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James Holman, the blind traveler, became a celebrity traveler and best-selling author

Goran Blazeski

James Holman was born on 15 October 1786 in Exeter, England. His father was an apothecary and James was a healthy young boy with perfect vision who dreamed of seeing the world.

He was only 12 years old when he joined the Royal Navy in 1799, at the height of the Napoleonic Wars. He served there for a dozen years, patrolling the freezing waters off Canada and New England, rising to the rank of lieutenant by April 1807.

In 1810, while on board the Guerriere, Holman became ill with a form of rheumatism that caused him lifelong crippling pain and total blindness at the age of 25. The pain was often so bad he couldn’t get out of bed.

He was honored as a war hero and given a lifetime grant of care in Windsor Castle.

Depiction of HMS Guerriere’s last battle, against the USS Constitution, by Michel Felice Corne (1752–1845).

Depiction of HMS Guerriere’s last battle, against the USS Constitution, by Michel Felice Corne (1752–1845).

In the early nineteenth century, blind people were given bowls to beg with and rags to cover their eyes, but James Holman refused to wear a blindfold and managed to overcome the social stigma of blindness and became a celebrity traveler and best-selling author.

When doctors told him that there was no cure for his blindness, James Holman went to Edinburgh and studied medicine at the University of Edinburgh.

He was about a decade older than most students and at that time braille hadn’t been invented so he couldn’t read textbooks but he managed to complete his studies by repeatedly attending lectures.

His doctor advised him to leave Scotland and recommended travel to a warmer climate. Holman went to France and Italy where he discovered that travel was his best treatment. Traveling alone in the next couple of years, he had covered Switzerland, parts of Germany, Belgium and the Netherlands.

When he returned he published a book about his adventures in Europe

James Holman

James Holman

In 1822, he ambled through parts of Russia but this attempt was stopped by the Russian government, and Holman was roughly hauled through Siberia and into Austria by one of the tsar’s personal bodyguards. After two years, Holman arrived in Hull in June 1824. He learned that his book was selling well and that he was famous in his country. He was now known as the Blind Traveller.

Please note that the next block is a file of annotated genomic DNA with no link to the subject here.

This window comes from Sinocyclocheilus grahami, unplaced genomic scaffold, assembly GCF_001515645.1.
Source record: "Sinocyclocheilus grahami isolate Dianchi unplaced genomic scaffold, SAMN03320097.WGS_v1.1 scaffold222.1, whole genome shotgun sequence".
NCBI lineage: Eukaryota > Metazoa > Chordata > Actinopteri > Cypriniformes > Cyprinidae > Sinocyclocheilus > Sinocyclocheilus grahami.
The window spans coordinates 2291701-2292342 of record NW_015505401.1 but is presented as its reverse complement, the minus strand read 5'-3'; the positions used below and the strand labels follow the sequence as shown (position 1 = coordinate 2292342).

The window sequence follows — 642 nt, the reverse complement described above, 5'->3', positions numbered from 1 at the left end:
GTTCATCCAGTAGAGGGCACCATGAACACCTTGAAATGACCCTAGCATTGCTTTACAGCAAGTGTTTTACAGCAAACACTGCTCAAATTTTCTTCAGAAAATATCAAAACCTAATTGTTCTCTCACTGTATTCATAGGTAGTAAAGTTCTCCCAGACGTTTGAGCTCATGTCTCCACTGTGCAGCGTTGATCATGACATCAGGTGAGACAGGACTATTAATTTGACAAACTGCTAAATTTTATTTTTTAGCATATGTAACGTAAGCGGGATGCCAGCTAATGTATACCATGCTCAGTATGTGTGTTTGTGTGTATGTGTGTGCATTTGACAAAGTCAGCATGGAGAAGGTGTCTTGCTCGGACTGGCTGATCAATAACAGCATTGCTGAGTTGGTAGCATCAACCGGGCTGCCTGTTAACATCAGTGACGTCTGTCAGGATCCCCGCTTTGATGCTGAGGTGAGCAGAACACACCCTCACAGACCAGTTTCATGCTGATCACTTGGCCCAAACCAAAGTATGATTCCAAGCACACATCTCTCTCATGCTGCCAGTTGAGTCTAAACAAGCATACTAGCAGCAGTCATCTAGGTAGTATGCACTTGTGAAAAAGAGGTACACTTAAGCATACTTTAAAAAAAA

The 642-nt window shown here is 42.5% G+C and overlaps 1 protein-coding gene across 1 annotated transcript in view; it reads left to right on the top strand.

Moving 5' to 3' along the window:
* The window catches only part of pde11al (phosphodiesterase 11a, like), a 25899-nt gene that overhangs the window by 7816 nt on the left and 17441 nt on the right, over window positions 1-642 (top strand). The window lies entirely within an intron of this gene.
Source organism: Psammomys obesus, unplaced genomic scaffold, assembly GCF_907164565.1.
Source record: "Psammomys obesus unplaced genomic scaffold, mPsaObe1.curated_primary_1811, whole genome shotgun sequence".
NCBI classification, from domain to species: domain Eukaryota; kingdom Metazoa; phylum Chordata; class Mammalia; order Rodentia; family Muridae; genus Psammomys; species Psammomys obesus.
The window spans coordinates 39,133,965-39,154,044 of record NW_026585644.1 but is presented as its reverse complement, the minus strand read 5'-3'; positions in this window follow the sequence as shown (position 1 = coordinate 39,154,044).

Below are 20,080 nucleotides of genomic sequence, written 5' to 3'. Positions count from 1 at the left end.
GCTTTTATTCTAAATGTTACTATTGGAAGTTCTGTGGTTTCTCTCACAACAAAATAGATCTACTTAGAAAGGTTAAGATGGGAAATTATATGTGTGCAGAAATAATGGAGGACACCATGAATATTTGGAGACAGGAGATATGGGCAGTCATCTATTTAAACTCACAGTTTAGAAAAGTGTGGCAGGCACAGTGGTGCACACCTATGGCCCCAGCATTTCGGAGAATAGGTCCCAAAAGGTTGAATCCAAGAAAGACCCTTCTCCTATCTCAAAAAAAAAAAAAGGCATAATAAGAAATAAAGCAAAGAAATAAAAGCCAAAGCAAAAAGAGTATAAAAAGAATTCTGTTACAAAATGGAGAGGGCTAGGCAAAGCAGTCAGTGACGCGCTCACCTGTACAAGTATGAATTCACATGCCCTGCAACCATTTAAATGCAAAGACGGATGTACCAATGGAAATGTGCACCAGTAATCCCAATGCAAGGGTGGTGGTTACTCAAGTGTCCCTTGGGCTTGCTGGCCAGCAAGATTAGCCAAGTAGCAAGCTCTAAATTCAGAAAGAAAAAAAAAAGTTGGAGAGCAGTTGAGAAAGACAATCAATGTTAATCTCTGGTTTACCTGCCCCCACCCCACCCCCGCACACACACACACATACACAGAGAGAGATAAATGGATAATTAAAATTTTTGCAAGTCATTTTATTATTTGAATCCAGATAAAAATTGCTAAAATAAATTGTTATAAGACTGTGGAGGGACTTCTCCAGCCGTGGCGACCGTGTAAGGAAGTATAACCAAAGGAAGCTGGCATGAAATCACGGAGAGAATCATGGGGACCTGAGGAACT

After he wrote a second best seller about his Siberian adventure, Holman could now afford a trip by ship to West Africa and from there he moved on to Brazil and later to South Africa, Zanzibar, and Mauritius.

He went to Ceylon (now Sri Lanka), Calcutta, and Canton (now Guangzhou). From China, he headed to Australia. Across the Pacific, he went to Brazil again and later he headed home.

In 1832, he arrived in England and set to work on his third book, A Voyage round the World, including Travels in Africa, Asia, Australasia, America etc from 1827 to 1832. But his new book wasn’t received as well as his previous efforts.

In 1840, when he was 54 years old, he left England again and went to the Mediterranean and the Middle East. He visited Spain, Portugal, Greece, Turkey, Syria, and the Holy Land. He also went to Libya, Tunisia, and Egypt and then to Bosnia, Montenegro, and Hungary.

After six years he returned home where he was already forgotten and no one was interested in publishing a book about his last journey.

He lived in London for the rest of his life. He died on 28 July 1857. In his lifetime, the Blind Traveler is said to have covered more than 250,000 miles through five continents and 200 distinct cultures.

Did you know that the oldest terrestrial globe is the Erdapfel /Earth Apple, made in 1492. Another intersting story from us

To read more about the adventures of the Blind Traveler check out the book “A Sense of the World” by Jason Roberts.